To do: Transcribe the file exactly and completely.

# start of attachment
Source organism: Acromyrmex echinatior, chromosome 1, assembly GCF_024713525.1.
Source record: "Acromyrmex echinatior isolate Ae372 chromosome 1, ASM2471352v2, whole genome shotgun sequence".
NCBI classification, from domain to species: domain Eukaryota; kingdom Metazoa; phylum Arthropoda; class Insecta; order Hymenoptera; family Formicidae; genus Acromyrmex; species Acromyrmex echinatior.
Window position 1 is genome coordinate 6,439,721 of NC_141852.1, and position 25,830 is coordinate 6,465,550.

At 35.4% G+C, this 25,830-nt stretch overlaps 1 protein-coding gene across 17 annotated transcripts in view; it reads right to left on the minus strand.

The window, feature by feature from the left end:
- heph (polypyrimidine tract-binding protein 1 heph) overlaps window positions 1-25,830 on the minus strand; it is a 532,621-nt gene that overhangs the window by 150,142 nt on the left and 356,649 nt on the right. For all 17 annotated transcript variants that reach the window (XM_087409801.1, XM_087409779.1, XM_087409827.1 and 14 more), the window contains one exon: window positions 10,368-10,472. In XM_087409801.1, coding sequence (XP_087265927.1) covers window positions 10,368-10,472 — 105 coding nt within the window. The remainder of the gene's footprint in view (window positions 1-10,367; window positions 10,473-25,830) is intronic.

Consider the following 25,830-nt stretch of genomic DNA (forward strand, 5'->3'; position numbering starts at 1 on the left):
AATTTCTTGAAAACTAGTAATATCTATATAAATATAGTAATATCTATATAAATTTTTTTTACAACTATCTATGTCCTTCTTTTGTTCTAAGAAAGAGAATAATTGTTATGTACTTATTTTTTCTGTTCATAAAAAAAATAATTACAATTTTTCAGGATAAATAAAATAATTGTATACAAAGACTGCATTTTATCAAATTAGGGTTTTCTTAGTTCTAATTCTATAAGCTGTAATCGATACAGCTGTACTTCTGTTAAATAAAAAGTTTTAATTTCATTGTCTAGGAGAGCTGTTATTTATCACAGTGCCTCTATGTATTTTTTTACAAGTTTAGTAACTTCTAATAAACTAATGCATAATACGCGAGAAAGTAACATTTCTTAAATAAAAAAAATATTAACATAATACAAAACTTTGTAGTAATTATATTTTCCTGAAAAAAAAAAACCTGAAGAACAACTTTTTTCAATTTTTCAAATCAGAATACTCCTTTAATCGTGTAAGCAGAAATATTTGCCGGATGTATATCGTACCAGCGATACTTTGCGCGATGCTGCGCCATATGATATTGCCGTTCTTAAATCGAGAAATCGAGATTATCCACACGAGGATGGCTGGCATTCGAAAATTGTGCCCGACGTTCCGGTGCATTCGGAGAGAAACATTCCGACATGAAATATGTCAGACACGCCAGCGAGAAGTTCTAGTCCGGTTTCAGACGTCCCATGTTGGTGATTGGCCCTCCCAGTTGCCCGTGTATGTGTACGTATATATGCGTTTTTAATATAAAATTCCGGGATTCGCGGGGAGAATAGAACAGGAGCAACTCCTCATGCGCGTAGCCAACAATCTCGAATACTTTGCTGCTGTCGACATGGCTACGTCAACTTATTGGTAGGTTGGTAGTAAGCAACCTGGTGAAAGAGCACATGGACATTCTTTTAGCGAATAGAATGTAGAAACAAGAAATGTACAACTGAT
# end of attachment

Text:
Source organism: Acromyrmex echinatior, chromosome 1, assembly GCF_024713525.1.
Source record: "Acromyrmex echinatior isolate Ae372 chromosome 1, ASM2471352v2, whole genome shotgun sequence".
NCBI classification, from domain to species: domain Eukaryota; kingdom Metazoa; phylum Arthropoda; class Insecta; order Hymenoptera; family Formicidae; genus Acromyrmex; species Acromyrmex echinatior.
Window position 1 is genome coordinate 6,439,721 of NC_141852.1, and position 25,830 is coordinate 6,465,550.

At 35.4% G+C, this 25,830-nt stretch overlaps 1 protein-coding gene across 17 annotated transcripts in view; it reads right to left on the minus strand.

The window, feature by feature from the left end:
- heph (polypyrimidine tract-binding protein 1 heph) overlaps window positions 1-25,830 on the minus strand; it is a 532,621-nt gene that overhangs the window by 150,142 nt on the left and 356,649 nt on the right. For all 17 annotated transcript variants that reach the window (XM_087409801.1, XM_087409779.1, XM_087409827.1 and 14 more), the window contains one exon: window positions 10,368-10,472. In XM_087409801.1, coding sequence (XP_087265927.1) covers window positions 10,368-10,472 — 105 coding nt within the window. The remainder of the gene's footprint in view (window positions 1-10,367; window positions 10,473-25,830) is intronic.

Consider the following 25,830-nt stretch of genomic DNA (forward strand, 5'->3'; position numbering starts at 1 on the left):
AATTTCTTGAAAACTAGTAATATCTATATAAATATAGTAATATCTATATAAATTTTTTTTACAACTATCTATGTCCTTCTTTTGTTCTAAGAAAGAGAATAATTGTTATGTACTTATTTTTTCTGTTCATAAAAAAAATAATTACAATTTTTCAGGATAAATAAAATAATTGTATACAAAGACTGCATTTTATCAAATTAGGGTTTTCTTAGTTCTAATTCTATAAGCTGTAATCGATACAGCTGTACTTCTGTTAAATAAAAAGTTTTAATTTCATTGTCTAGGAGAGCTGTTATTTATCACAGTGCCTCTATGTATTTTTTTACAAGTTTAGTAACTTCTAATAAACTAATGCATAATACGCGAGAAAGTAACATTTCTTAAATAAAAAAAATATTAACATAATACAAAACTTTGTAGTAATTATATTTTCCTGAAAAAAAAAAACCTGAAGAACAACTTTTTTCAATTTTTCAAATCAGAATACTCCTTTAATCGTGTAAGCAGAAATATTTGCCGGATGTATATCGTACCAGCGATACTTTGCGCGATGCTGCGCCATATGATATTGCCGTTCTTAAATCGAGAAATCGAGATTATCCACACGAGGATGGCTGGCATTCGAAAATTGTGCCCGACGTTCCGGTGCATTCGGAGAGAAACATTCCGACATGAAATATGTCAGACACGCCAGCGAGAAGTTCTAGTCCGGTTTCAGACGTCCCATGTTGGTGATTGGCCCTCCCAGTTGCCCGTGTATGTGTACGTATATATGCGTTTTTAATATAAAATTCCGGGATTCGCGGGGAGAATAGAACAGGAGCAACTCCTCATGCGCGTAGCCAACAATCTCGAATACTTTGCTGCTGTCGACATGGCTACGTCAACTTATTGGTAGGTTGGTAGTAAGCAACCTGGTGAAAGAGCACATGGACATTCTTTTAGCGAATAGAATGTAGAAACAAGAAATGTACAACTGAT